"NO! I mean, no. No, I haven’t. Of course not! Why? What are you implying?"
In a way, it would be kind of cool if they were allowed to ask one random question to make the whole thing feel less interrogative. It might help get the ball rolling.
"Have you been in a sauna within the last two hours?"
"Have you seen the latest season of House of Cards?"
"You should, it’s bloody great. Anyway, next question. Have you had a blood transfusion within the last week?"
There is also a comment section where I can write a couple of lines about the test. It’s a bit like giving a tip to a waiter. Sometimes I feel guilty for not writing something like “best test ever”. Or “super-nice people. Got the vein first try.”
Before they pack up and go, we all sign the papers and the agent writes down what time we started and finished. Sometimes it’s like they are trying to break a personal record. “6:22am! All right. Fastest test this year! Thanks Chris.”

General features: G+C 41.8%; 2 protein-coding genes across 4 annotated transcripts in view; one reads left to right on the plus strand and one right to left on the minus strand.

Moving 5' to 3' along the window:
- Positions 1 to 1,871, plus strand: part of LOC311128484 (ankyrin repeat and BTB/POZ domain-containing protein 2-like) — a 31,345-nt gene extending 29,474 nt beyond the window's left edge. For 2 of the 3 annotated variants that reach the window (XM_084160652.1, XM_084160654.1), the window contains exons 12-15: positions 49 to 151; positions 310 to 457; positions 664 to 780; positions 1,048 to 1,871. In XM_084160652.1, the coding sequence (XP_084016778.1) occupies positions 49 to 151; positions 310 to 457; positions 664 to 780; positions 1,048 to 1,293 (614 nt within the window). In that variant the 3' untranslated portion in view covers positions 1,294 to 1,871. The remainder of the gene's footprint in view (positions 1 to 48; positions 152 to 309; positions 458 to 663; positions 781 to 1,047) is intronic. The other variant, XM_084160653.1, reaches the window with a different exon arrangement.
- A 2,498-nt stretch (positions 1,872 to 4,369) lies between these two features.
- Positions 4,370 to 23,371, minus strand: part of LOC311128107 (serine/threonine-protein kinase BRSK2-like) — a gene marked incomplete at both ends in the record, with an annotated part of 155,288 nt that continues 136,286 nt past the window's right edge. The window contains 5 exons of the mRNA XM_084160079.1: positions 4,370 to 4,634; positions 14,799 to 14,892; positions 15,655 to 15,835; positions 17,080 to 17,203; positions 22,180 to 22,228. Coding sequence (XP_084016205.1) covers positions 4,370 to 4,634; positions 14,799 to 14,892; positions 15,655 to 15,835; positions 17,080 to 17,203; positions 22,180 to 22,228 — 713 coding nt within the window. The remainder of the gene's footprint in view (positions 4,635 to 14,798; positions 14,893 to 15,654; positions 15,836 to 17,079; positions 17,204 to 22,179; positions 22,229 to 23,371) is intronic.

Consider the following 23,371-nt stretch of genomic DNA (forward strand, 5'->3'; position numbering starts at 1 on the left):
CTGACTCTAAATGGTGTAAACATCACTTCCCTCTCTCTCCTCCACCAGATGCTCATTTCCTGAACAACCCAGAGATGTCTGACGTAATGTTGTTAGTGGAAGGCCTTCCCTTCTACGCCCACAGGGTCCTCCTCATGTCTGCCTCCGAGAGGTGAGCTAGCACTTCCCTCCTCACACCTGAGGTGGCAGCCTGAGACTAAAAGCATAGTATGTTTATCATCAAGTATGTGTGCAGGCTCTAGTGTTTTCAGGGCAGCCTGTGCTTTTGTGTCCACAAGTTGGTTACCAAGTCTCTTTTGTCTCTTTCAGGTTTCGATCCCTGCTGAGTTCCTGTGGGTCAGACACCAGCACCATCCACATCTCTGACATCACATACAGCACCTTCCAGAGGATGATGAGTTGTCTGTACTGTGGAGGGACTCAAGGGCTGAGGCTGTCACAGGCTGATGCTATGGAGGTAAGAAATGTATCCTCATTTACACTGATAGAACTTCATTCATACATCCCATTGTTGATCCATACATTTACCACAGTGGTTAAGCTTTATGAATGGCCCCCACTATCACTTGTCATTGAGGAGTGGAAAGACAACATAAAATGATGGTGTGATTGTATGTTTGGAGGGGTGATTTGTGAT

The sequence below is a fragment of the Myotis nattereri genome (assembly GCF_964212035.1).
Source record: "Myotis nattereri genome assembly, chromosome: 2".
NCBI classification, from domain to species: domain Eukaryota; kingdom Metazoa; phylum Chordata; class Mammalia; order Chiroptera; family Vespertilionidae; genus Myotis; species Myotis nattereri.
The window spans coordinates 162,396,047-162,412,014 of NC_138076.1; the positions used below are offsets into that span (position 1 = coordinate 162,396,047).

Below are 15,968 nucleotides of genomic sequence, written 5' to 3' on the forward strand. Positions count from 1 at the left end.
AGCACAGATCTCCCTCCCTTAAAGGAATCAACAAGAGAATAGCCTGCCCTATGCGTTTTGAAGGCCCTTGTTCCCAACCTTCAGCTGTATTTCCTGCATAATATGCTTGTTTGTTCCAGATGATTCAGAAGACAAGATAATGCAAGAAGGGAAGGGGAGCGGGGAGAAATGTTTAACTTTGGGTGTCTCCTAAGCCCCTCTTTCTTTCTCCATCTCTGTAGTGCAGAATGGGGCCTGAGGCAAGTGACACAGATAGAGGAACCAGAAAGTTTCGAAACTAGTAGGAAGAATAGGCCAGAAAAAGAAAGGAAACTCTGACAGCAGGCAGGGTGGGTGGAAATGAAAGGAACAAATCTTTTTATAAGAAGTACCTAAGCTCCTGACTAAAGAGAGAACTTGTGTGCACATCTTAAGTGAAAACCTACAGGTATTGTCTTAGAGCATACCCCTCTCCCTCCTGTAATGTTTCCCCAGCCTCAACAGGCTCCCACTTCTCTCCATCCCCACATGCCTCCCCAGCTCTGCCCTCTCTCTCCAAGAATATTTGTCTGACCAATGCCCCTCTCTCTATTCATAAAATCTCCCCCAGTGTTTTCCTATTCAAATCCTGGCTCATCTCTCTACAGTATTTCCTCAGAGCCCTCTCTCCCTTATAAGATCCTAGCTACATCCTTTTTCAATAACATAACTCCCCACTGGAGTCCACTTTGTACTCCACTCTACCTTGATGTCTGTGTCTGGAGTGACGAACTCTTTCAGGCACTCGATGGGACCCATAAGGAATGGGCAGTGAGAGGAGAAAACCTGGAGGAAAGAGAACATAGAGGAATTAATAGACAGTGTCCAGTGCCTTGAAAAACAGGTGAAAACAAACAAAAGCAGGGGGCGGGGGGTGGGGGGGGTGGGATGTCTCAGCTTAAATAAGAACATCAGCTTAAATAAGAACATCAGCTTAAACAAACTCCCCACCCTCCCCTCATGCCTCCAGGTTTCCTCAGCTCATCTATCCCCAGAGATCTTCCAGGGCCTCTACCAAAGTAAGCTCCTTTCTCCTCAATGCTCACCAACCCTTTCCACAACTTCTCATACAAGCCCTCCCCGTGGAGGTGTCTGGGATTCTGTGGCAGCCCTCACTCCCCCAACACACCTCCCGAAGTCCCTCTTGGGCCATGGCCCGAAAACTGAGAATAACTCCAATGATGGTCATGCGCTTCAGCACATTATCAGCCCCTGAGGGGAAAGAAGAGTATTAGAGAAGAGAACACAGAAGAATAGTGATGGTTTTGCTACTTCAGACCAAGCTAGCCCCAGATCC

Hey, happy to help.
"Okay, thanks for coming!"
"Thanks for having us."
"You’re welcome – although I don’t have any choice."
"True. You don’t. Anyway, see you soon. I mean, maybe. Maybe not. It will be a surprise."
"You’ll know where to find me."
"That’s right. We always do, that’s kind of the point. Which reminds me, have a nice holiday next week: I saw you changed your whereabouts. Ireland. That sounds lovely."
I wonder if the next anti-doping agent to call will have come across this piece before the test.
“So…I read your blog the other day.’’ Whilst I’m trying to deliver those sacred 90 millimetres. Awkward.
Chris Juul-Jensen is a professional cyclist for WorldTour team Tinkoff-Saxo. In 2016, he will be riding for Orica-GreenEdge.